The Science Journal of the American Association for Respiratory Care

2001 OPEN FORUM Abstracts

Results of a Ventilator Management Improvement Program

C Haas RRT, M Konkle RRT,R Dechert RRT, L Folk RRT, P Loik RRT, L Stapp RRT, V Stevenson RRT, A AndrewsRRT, C Lane RRT, S Lawrence RRT, L Young RRT, A Benschoter RRT, K Marecle RRT,T Behm RRT, S Mack, S Gay MD, JG Weg MD Respiratory Care Department, Universityof Michigan Health System, Ann Arbor Michigan

Background: A performanceimprovement team was formed in 1999 to determine improvement opportunities foradult mechanical ventilation (MV). The purpose of this abstract is to presenta before and after comparison of changes to the MV process.

Methods: Eight major timepoints of the MV process were identified: 1) MV initiated; 2) ventilator settingssuggest a wean assessment; 3) initial wean assessment done; 4) patient readyto begin weaning; 5) wean begins; 6) patient ready for extubation or MV to stop;7) patient extubated or support stopped; and 8) time of reintubation or initiationof other support within 48 hours. Data was collected by the bedside respiratorytherapist. Thresholds were established for the following segments: 1) 4-hrsfrom when ventilator settings suggest an assessment until it was done (Gap 1);2) 4-hrs from when patient was ready to begin weaning until it started (Gap2); and 3) 1-hr from when patient was ready to be extubated/stop MV until itwas accomplished (Gap 3). Unit specific reports of the initial findings wereshared with each ICU medical director and nurse managers. Strategies were developedto improve each major segment of the MV process, including: a generic wean protocol,multiple MV and extubation policy changes, development of a RC care-plan tool,and RCP inservices. Before implementing the changes, 12 months of data was collected.Six months were allowed to implement changes between measurement periods. Theresults presented compare the same 6-month period: January through June of 2000(pre) vs 2001 (post).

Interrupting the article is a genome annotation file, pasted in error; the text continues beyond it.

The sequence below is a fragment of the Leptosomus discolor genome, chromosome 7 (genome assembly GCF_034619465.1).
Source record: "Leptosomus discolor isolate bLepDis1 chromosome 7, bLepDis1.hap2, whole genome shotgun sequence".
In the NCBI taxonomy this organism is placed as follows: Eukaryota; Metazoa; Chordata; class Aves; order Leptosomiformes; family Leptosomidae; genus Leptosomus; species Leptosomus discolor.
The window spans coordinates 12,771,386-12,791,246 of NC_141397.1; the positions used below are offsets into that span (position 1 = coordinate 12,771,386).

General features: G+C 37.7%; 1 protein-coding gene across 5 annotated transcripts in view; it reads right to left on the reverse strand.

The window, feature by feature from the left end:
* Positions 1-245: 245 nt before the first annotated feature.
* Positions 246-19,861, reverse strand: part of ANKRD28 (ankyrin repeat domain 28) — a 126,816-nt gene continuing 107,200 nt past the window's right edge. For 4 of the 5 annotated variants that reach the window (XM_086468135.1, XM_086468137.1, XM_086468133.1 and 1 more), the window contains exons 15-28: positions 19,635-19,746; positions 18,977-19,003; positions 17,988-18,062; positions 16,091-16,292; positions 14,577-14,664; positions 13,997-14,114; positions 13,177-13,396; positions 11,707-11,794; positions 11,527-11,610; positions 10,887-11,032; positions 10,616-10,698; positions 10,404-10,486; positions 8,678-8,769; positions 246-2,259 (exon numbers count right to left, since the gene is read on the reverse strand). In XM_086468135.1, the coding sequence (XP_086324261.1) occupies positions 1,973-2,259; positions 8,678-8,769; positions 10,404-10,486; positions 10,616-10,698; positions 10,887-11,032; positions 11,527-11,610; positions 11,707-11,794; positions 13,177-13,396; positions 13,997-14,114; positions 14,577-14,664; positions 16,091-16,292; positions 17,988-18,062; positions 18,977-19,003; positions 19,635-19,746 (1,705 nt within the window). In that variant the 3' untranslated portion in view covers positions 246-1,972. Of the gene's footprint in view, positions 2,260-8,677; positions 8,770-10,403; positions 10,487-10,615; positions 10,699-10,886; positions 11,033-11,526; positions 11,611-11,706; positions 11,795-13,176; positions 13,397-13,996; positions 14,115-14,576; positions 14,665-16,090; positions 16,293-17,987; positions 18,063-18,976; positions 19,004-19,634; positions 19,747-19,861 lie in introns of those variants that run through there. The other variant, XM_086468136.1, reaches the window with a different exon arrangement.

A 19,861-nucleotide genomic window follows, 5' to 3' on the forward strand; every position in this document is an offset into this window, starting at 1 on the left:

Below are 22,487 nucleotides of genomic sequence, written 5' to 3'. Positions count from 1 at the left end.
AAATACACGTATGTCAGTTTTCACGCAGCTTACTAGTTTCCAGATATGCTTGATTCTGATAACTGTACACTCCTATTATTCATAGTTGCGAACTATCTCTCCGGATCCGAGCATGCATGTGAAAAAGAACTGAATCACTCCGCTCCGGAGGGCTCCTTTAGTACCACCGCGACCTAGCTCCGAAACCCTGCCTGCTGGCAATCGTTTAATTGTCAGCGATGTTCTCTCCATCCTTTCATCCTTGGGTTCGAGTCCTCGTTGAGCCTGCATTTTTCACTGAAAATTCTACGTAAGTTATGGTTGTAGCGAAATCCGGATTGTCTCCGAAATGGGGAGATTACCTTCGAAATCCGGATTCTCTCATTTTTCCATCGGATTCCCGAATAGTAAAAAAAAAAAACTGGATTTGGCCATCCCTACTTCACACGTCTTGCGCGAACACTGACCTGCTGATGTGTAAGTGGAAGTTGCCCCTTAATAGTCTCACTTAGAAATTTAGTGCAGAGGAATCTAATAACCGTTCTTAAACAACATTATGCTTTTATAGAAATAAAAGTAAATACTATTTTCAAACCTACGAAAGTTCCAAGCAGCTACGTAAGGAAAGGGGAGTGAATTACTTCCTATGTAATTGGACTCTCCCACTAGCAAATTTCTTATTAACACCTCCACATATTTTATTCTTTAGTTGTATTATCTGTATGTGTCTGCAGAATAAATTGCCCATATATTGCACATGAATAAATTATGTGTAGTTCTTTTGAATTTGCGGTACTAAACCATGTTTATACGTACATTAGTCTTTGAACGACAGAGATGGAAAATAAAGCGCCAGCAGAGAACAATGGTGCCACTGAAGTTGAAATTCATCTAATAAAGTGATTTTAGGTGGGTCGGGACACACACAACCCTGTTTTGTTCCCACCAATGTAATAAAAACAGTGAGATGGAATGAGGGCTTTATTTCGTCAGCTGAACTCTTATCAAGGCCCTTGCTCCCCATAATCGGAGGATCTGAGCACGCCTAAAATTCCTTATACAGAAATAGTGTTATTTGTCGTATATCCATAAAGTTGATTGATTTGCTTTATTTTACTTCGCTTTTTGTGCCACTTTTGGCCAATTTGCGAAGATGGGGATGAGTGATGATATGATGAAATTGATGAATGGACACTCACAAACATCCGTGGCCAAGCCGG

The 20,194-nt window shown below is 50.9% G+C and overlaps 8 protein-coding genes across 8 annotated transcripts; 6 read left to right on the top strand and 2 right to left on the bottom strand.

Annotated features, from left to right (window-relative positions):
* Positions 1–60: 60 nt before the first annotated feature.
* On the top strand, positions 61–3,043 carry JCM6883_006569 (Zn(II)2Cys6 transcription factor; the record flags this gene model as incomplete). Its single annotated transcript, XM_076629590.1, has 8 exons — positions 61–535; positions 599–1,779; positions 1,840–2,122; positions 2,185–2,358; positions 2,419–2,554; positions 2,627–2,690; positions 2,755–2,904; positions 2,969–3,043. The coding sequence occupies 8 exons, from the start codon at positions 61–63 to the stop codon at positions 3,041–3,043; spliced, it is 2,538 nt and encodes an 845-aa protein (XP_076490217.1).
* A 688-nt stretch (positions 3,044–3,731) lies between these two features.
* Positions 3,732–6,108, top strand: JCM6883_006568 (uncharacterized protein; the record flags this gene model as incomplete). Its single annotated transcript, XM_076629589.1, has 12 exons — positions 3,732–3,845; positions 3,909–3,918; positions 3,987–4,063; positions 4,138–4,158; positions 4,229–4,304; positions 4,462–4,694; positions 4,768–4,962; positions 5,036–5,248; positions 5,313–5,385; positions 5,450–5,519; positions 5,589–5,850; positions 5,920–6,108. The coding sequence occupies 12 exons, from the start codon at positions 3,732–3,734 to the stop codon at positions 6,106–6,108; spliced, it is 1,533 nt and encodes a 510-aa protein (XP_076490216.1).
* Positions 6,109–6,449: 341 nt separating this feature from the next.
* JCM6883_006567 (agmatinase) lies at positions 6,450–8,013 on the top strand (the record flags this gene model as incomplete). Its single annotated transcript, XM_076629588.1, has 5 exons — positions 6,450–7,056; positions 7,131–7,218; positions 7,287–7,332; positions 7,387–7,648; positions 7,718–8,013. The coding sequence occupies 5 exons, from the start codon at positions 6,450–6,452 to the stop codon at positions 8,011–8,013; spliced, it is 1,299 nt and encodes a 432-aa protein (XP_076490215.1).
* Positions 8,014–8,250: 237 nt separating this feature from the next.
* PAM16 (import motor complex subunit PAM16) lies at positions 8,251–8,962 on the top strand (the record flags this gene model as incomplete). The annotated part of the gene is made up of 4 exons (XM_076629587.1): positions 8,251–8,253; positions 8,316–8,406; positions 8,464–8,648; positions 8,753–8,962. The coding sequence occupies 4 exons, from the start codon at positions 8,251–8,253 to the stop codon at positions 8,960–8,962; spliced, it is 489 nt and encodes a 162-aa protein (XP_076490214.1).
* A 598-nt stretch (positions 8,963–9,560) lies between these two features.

Results: Data was gatheredon 1102 pre-change and 1196 post-change patients. The duration of MV was 75.6+ 135.6 hr (median=22.1 hr) for pre and 66.8 + 128.6 hr (median=18.1hr). The table shows the duration (in hrs) of various segments of the MV processand the time points used to calculate each segment in parenthesis.

Segments ofthe MV process
Pre(n=1102)
Post(n=1196)
 MeanSDMedianMeanSDMedian

1-Begin MV to ready for parameters(2-1)

13.1 40.22.1 13.962.31.9

2-Ready for parameters untildone (3-2)

20.948.1 7.816.741.96.2

3-Initial parameters to readyto wean (4-3)

9.132.20 8.327.40

4-Ready to wean until beginwean (5-4)

3.116.7 02.6 13.40

5-Begin wean until ready toextubate (6-5)

19.065.80.618.069.0 0.4

6-Ready to extubate until done(7-6)

4.817.30.84.115.10.8

Thepercent of patients exceeding the thresholds for Gaps 1-3 (pre vs post) are:Gap 1=54.3% vs 51.6%; Gap 2 =7.6% vs 5.9% and Gap 3=32.0% vs 30.6%.

Discussion: The median timeof segments 3&4 of 0 hr indicates that when initial parameters are taken,a majority of patients are immediately ready to begin weaning and the wean processis initiated. Although there appears to be a trend toward reducing the overallduration of MV and the duration of most segments of the process, we are unsurehow these actual times relate to predicted times based on the severity of illness.Comparing the actual times against predicted times, based on a predictive modelfor duration of MV, would help clarify whether improvement has indeed been made.The wide variety and severity of patient illness results in a large SD, whichmay obscure significant changes. Further analysis of sub-populations may identifysuch changes.

OF-01-171

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